In another of my occasional series of articles about organisations who mistakenly think they can control how you link to them on the web, there’s a great example on the London 2012 website. Here’s the relevant paragraph:
Links to the Site. You may create your own link to the Site, provided that your link is in a text-only format. You may not use any link to the Site as a method of creating an unauthorised association between an organisation, business, goods or services and London 2012, and agree that no such link shall portray us or any other official London 2012 organisations (or our or their activities, products or services) in a false, misleading, derogatory or otherwise objectionable manner. The use of our logo or any other Olympic or London 2012 Mark(s) as a link to the Site is not permitted.
What that means is that the link I’ve already created is OK, provided I don’t use this article to point out how stupid these rules are. Oops. But, even if I wasn’t being derogatory about them, these restrictions create some ludicrous situations. Here are some examples:
A website about the Olympics – OK, because it’s a text link that doesn’t use the official Marks.
London 2012 – Not OK, because it uses one of the official Marks.
London 2012 – OK, because it’s not a link, and my use of the official Marks is permitted under the exception for journalism and editorial content.
A bunch of plonkers – not OK, because it’s derogatory.
OK, because I’m using the image in an editorial context and it isn’t a link.
I haven’t broken the rule about not using a link to imply some kind of association or endorsement, because – unlike every other restriction – that is actually enforceable by law. But to try and stop people making links in the non-permitted forms that I’ve done in this article is daft. It’s unenforceable, and all it does is demonstrate ignorance.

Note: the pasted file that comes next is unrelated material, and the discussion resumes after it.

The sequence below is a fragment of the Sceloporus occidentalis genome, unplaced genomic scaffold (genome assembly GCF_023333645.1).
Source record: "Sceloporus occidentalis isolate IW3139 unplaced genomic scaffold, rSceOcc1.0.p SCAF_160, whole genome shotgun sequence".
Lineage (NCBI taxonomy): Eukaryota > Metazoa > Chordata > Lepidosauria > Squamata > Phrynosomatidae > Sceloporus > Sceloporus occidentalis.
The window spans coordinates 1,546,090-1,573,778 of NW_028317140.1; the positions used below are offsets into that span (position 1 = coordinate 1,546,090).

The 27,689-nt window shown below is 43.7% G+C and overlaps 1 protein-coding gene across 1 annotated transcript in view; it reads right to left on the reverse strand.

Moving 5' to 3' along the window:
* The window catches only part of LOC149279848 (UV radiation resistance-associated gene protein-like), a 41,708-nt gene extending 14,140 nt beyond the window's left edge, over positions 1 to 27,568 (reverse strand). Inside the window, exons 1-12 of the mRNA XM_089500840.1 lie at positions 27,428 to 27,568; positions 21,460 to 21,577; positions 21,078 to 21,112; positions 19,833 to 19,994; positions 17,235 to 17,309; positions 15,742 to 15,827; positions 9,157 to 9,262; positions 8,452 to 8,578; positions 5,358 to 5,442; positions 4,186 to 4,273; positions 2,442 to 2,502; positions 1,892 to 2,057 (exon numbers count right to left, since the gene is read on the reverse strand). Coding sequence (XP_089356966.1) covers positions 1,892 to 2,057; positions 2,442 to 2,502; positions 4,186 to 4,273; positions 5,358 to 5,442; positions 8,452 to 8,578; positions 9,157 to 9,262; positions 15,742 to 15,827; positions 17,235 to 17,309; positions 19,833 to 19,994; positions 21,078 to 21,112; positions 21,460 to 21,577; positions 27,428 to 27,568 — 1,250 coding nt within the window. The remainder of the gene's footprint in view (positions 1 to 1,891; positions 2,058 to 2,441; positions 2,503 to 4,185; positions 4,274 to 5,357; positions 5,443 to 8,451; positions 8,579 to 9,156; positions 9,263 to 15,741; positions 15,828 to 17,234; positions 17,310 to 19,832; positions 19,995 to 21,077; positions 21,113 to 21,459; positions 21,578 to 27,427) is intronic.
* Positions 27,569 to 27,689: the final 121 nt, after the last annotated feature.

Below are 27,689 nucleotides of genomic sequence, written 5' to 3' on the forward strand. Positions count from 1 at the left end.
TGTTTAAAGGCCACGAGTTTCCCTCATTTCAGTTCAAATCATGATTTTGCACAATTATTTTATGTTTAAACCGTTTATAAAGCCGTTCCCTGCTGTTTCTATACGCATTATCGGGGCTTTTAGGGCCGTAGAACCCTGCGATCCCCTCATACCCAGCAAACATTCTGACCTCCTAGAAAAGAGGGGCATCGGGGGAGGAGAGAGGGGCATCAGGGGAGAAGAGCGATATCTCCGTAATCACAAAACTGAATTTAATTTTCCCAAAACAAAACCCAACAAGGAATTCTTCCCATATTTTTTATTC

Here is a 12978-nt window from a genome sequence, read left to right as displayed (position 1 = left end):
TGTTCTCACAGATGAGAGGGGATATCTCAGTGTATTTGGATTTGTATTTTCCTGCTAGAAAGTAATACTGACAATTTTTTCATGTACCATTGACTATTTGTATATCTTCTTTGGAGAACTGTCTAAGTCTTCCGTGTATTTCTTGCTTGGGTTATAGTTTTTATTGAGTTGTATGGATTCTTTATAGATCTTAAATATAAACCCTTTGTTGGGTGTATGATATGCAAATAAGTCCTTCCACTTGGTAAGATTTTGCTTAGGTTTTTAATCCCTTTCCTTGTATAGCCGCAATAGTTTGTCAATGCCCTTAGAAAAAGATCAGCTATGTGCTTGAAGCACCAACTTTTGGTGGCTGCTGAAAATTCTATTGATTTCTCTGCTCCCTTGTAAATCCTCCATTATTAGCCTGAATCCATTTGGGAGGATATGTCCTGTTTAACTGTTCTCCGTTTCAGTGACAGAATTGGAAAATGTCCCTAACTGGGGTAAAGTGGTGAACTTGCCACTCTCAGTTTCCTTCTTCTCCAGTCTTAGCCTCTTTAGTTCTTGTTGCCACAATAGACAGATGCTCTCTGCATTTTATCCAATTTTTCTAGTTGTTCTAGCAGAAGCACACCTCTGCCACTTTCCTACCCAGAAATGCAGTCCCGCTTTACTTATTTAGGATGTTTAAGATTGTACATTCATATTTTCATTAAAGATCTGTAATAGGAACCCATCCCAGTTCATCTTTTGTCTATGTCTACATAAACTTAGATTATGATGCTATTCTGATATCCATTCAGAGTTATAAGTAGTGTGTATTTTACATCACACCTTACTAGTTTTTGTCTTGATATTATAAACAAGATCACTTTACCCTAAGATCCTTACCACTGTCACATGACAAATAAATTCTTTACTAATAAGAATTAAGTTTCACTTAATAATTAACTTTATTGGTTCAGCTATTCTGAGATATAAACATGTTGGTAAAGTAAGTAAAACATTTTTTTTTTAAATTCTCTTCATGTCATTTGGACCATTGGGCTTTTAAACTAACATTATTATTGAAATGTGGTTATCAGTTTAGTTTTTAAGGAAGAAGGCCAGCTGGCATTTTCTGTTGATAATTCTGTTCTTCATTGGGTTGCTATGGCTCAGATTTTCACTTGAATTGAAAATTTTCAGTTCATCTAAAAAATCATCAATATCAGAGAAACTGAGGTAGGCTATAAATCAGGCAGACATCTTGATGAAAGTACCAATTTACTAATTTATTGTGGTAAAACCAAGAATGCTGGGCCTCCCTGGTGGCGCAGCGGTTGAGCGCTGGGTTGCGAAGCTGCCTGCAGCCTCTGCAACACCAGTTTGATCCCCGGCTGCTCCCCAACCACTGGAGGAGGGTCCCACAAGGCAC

If it was just ignorance, though, it wouldn’t be such a big thing. Lots of websites have unenforceable clauses like this in their terms and conditions, usually because they’ve simply copied and pasted them from elsewhere on the web or they were written by people who don’t really understand the Internet and can’t afford to pay someone who does. But when LOCOG does it, it looks like just another example of the control freakery at the heart of the London Olympics.
Quite apart from the fact that we’ve actually got laws telling us when we can and can’t use ordinary, English words such as “games” and well-known names such as “London”, it’s led to situations where local traders have been shut out of Olympic Flame events because the official sponsors don’t want them there and a ban on food vendors other than McDonalds selling chips. That one was partially retracted for staff catering in the face of mass complaints, but it still applies to spectators.
I like sport. I like the Olympics, and I’m massively proud that they’re being held in my country this year. And I’m pleased that the organisers have managed to get things like the stadium and other venues ready on time and on budget, unlike many other Olympic hosts. But the willingness of LOCOG to let commercial interests take precedence over the convenience and needs of athletes, staff, volunteers and spectators leaves an uneasy taste in my mouth.
Anyway, I’ll be doing my own little bit to protest against the rampant commercialism and Olympian authoritarianism. While the games are on, I won’t use my Visa card, I won’t eat at McDonalds and I won’t drink Coca Cola or Heineken. Instead, I’ll watch the TV coverage with a glass of real English beer in my hand and eat food from English providers. And when I need to spend money with plastic, I’ll use my Mastercard. Oh, and I’m happily ignoring nonsense like a ban on derogatory links to a bunch of control freaks who are giving the London Olympics a bad name.